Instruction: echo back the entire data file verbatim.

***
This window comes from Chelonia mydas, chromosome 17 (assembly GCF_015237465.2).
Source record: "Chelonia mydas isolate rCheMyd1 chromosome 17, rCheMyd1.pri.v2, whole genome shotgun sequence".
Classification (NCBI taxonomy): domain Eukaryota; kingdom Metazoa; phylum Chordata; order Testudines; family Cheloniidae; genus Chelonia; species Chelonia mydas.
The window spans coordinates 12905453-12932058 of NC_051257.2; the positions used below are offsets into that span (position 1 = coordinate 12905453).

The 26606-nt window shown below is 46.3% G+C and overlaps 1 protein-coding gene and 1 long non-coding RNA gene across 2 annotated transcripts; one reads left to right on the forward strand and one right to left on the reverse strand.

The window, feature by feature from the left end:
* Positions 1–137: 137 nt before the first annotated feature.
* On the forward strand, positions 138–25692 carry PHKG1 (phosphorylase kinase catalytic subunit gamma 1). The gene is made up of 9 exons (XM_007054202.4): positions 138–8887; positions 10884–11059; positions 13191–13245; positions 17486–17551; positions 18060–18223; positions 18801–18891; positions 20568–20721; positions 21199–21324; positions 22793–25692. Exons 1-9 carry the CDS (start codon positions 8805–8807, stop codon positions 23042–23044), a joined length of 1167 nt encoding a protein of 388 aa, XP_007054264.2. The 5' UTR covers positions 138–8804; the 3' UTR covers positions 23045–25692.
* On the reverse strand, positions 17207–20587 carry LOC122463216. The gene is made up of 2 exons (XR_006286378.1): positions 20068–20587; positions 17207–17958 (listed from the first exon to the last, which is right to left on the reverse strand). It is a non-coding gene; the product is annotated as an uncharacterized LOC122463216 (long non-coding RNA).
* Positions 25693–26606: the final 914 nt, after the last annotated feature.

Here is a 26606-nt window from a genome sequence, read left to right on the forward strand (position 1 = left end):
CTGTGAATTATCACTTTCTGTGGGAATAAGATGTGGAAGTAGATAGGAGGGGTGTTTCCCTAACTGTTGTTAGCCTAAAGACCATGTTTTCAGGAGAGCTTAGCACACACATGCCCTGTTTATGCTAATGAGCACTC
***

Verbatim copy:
This window comes from Chelonia mydas, chromosome 17 (assembly GCF_015237465.2).
Source record: "Chelonia mydas isolate rCheMyd1 chromosome 17, rCheMyd1.pri.v2, whole genome shotgun sequence".
Classification (NCBI taxonomy): domain Eukaryota; kingdom Metazoa; phylum Chordata; order Testudines; family Cheloniidae; genus Chelonia; species Chelonia mydas.
The window spans coordinates 12905453-12932058 of NC_051257.2; the positions used below are offsets into that span (position 1 = coordinate 12905453).

The 26606-nt window shown below is 46.3% G+C and overlaps 1 protein-coding gene and 1 long non-coding RNA gene across 2 annotated transcripts; one reads left to right on the forward strand and one right to left on the reverse strand.

The window, feature by feature from the left end:
* Positions 1–137: 137 nt before the first annotated feature.
* On the forward strand, positions 138–25692 carry PHKG1 (phosphorylase kinase catalytic subunit gamma 1). The gene is made up of 9 exons (XM_007054202.4): positions 138–8887; positions 10884–11059; positions 13191–13245; positions 17486–17551; positions 18060–18223; positions 18801–18891; positions 20568–20721; positions 21199–21324; positions 22793–25692. Exons 1-9 carry the CDS (start codon positions 8805–8807, stop codon positions 23042–23044), a joined length of 1167 nt encoding a protein of 388 aa, XP_007054264.2. The 5' UTR covers positions 138–8804; the 3' UTR covers positions 23045–25692.
* On the reverse strand, positions 17207–20587 carry LOC122463216. The gene is made up of 2 exons (XR_006286378.1): positions 20068–20587; positions 17207–17958 (listed from the first exon to the last, which is right to left on the reverse strand). It is a non-coding gene; the product is annotated as an uncharacterized LOC122463216 (long non-coding RNA).
* Positions 25693–26606: the final 914 nt, after the last annotated feature.

Here is a 26606-nt window from a genome sequence, read left to right on the forward strand (position 1 = left end):
CTGTGAATTATCACTTTCTGTGGGAATAAGATGTGGAAGTAGATAGGAGGGGTGTTTCCCTAACTGTTGTTAGCCTAAAGACCATGTTTTCAGGAGAGCTTAGCACACACATGCCCTGTTTATGCTAATGAGCACTC